Local faith groups challenged to aid in emergencies

Fayette County Fire Chief Tom Bartlett (L) points toward a table-top mock-up of a disaster area during the Fayette County Faith-based Disaster Network conference held Feb. 16 at Harp’s Crossing Baptist Church. Ga. Emergency Management Agency Director Charley English was the keynote speaker. More than 100 area residents from 18 churches attended. Photo/Ben Nelms.

When there’s a disaster, be ready to step up and help, the head of Georgia’s Emergency Management Agency challenged representatives of 18 local churches last week.

The reality that churches play a vital role in disaster response was reiterated by Ga. Emergency Management Agency/Homeland Security Director Charley English.

“So how do you fit into the system?” English asked the audience. “Faith-based groups are the biggest players in the community. My challenge to you is to step up when it hits in your community. And when the disaster is not in your community, and if you view this as a mission, then go. But have the skills, training and preparation you need.”

Harp’s Crossing Baptist Church was the setting for the Fayette County Faith-based Disaster Network conference held Feb. 16. The conference was attended by more than 100 people representing 18 churches across the county who came to learn more about preparing for and responding to disasters that can affect any community.

English in explaining what volunteers should expect on the scene said the hours will be long and the situation will be stressful. He also encouraged volunteers to be ready to be understanding of the plight of those suffering the disaster and to be ready to “share you faith.”

“We spend a lot of time waiting for our name to be called, but the issue is are you going to be ready when your name is called?” English asked.

The conference featured information pertinent to churches and church groups that will be responding to disasters both in Fayette County and in other communities. A sampling of the issues covered were on-scene disaster counseling, disaster preparations, an active shooter on church property, National Incident Management System basics, public health volunteerism and self-protection at a disaster scene. Group leaders for the various topics, many of whom are Fayette County residents, represented local, state and national incident management, healthcare and public safety agencies, companies and organizations.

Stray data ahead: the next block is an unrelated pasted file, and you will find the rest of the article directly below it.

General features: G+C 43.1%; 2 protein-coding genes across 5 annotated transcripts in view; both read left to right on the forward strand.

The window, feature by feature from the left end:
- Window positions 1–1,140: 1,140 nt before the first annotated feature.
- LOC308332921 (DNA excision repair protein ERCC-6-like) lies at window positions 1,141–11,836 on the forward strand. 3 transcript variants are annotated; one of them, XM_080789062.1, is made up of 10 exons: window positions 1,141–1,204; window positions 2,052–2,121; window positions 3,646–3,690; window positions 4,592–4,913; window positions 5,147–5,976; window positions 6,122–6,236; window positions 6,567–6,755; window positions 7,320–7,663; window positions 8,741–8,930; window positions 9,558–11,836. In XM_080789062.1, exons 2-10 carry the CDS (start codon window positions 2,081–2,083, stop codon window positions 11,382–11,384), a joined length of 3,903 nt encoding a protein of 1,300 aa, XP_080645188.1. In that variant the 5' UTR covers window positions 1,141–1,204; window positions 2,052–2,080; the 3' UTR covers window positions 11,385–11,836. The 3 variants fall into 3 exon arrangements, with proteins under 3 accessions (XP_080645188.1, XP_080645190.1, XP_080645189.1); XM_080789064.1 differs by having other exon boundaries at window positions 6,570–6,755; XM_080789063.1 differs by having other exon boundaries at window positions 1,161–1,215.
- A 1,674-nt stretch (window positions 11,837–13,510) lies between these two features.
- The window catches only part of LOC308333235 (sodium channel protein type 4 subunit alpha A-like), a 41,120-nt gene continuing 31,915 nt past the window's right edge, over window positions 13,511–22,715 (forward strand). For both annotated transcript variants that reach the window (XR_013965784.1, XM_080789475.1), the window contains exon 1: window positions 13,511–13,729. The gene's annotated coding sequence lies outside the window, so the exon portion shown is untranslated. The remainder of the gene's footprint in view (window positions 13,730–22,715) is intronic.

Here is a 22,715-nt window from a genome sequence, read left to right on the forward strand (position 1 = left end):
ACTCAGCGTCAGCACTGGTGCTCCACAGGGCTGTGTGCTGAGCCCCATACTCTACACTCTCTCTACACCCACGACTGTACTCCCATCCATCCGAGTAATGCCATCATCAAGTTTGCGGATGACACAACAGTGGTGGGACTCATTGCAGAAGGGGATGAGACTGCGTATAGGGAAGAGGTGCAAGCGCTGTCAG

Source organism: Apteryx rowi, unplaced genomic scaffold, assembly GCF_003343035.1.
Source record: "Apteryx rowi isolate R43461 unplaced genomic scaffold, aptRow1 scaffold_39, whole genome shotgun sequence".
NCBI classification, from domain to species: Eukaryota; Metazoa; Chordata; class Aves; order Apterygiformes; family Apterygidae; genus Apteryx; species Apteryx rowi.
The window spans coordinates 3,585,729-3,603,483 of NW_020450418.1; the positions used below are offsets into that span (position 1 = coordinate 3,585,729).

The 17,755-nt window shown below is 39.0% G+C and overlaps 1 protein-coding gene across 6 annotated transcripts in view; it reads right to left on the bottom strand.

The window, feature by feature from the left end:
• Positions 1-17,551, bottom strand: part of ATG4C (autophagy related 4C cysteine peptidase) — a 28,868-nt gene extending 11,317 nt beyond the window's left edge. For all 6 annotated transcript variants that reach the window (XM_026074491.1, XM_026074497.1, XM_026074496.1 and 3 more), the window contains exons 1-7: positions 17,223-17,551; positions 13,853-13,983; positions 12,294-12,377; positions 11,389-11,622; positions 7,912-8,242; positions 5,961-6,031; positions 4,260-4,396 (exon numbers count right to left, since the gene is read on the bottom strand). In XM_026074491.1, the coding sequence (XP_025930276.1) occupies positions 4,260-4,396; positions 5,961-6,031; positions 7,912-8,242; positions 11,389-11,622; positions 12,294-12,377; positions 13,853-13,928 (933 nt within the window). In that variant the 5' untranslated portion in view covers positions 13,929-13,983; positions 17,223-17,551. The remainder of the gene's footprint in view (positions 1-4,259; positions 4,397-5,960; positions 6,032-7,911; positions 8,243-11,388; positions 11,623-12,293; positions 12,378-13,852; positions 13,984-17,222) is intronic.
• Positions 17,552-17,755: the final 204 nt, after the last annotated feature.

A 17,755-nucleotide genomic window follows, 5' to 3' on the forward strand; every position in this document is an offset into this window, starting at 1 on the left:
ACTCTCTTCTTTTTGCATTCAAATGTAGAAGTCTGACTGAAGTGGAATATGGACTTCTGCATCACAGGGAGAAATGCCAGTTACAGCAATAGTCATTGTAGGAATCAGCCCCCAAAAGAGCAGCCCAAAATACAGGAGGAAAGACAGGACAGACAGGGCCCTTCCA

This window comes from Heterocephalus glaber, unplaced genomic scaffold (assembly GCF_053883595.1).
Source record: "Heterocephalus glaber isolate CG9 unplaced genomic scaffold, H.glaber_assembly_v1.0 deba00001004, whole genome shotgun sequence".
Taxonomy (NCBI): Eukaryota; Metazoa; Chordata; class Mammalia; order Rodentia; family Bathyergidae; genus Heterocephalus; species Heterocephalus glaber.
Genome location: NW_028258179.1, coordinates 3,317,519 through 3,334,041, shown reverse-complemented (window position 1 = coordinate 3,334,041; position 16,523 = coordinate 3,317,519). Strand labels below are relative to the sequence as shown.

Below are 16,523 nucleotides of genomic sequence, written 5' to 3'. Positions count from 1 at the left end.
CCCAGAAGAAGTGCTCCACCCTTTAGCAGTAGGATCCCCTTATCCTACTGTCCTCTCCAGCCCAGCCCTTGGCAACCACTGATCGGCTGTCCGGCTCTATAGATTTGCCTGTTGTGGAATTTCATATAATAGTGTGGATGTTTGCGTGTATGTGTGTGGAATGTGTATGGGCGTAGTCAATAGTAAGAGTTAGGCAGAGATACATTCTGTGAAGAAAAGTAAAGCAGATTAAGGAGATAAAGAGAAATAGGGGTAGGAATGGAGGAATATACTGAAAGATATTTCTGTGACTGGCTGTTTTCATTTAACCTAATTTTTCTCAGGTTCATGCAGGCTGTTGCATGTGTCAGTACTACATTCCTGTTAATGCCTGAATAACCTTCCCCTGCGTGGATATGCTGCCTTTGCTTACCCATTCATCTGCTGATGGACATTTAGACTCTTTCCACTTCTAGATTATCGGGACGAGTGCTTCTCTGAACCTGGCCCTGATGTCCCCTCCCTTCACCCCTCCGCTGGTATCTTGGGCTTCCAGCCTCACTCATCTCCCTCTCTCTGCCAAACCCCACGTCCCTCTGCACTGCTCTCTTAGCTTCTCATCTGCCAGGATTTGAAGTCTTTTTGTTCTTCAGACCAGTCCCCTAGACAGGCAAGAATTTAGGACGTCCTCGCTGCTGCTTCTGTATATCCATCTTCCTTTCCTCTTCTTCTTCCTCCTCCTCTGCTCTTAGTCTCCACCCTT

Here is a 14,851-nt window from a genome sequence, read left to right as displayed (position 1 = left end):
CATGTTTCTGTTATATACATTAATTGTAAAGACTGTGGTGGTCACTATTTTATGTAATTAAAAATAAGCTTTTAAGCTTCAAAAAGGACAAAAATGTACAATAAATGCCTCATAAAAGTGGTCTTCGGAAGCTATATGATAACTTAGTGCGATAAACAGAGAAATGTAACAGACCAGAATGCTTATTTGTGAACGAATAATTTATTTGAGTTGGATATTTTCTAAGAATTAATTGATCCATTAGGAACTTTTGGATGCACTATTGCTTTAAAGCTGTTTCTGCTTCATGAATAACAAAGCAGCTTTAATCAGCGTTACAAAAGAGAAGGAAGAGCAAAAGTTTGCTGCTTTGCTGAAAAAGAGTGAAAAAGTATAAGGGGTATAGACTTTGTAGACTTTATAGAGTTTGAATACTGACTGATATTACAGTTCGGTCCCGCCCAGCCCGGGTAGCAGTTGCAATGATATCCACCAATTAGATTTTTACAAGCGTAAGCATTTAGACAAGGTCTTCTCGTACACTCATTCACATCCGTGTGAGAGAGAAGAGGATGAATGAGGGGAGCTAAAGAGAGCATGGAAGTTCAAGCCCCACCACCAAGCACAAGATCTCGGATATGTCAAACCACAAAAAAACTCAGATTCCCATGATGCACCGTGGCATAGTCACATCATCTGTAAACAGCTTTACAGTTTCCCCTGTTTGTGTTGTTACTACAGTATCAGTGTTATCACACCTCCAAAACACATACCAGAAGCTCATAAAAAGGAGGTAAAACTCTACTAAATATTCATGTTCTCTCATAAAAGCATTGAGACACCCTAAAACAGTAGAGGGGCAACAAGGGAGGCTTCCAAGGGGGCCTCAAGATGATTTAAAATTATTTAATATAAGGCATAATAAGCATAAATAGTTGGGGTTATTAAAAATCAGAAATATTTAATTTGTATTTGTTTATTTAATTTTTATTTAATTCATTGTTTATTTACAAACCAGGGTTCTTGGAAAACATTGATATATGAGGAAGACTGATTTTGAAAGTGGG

The conference was also the site of a tabletop exercise dealing with the response to a tornado in the area of Bernhard Road and Redwine Road. Conference attendees split up into groups covering response topics such as public safety and housing to receive training from the various group leaders participating in the tabletop disaster exercise. Included in the exercise was a mock-up of the tornado site, complete with roads, houses and toppled trees to help participants visualize how the disaster response would be approached.

Fayette County resident and GEMA Director English stressed the importance of faith-based communities in responding to disasters, both now and in the future.

“There is a scriptural basis to help those in need,” English said to the representatives of the various Christian churches in the audience. GEMA also works with the members of all faiths when providing training for disaster response. “Jesus made no distinction between who is helped and who isn’t. That’s the premise I go on.”

The response to any disaster, regardless and size or scope, almost always begins with individuals and groups responding at the local level where the disaster occurs, English said.

An example of that response and the training that had already occurred was in Adairsville and Bartow County, the site of a recent tornado. GEMA and other agencies conducted training in Adairsville five years ago. That training helped prepare the community for what was to come their way in early 2013. Training at the local level for churches and other organizations that will be the first on the scene is especially relevant since to trigger Federal Emergency Management Agency (FEMA) assistance requires a congressionally-set threshold that 500 homes be uninhabitable. In the case of Adairsville, there were 949 homes damaged but only 230 were uninhabitable.

Among the agencies and organizations participating in the conference were Fayette Fire and Emergency Services, Ga. Public Health District 4, GEMA, the National Weather Service, FEMA, Red Cross, Fayette County Health Dept. and Piedmont Fayette Hospital.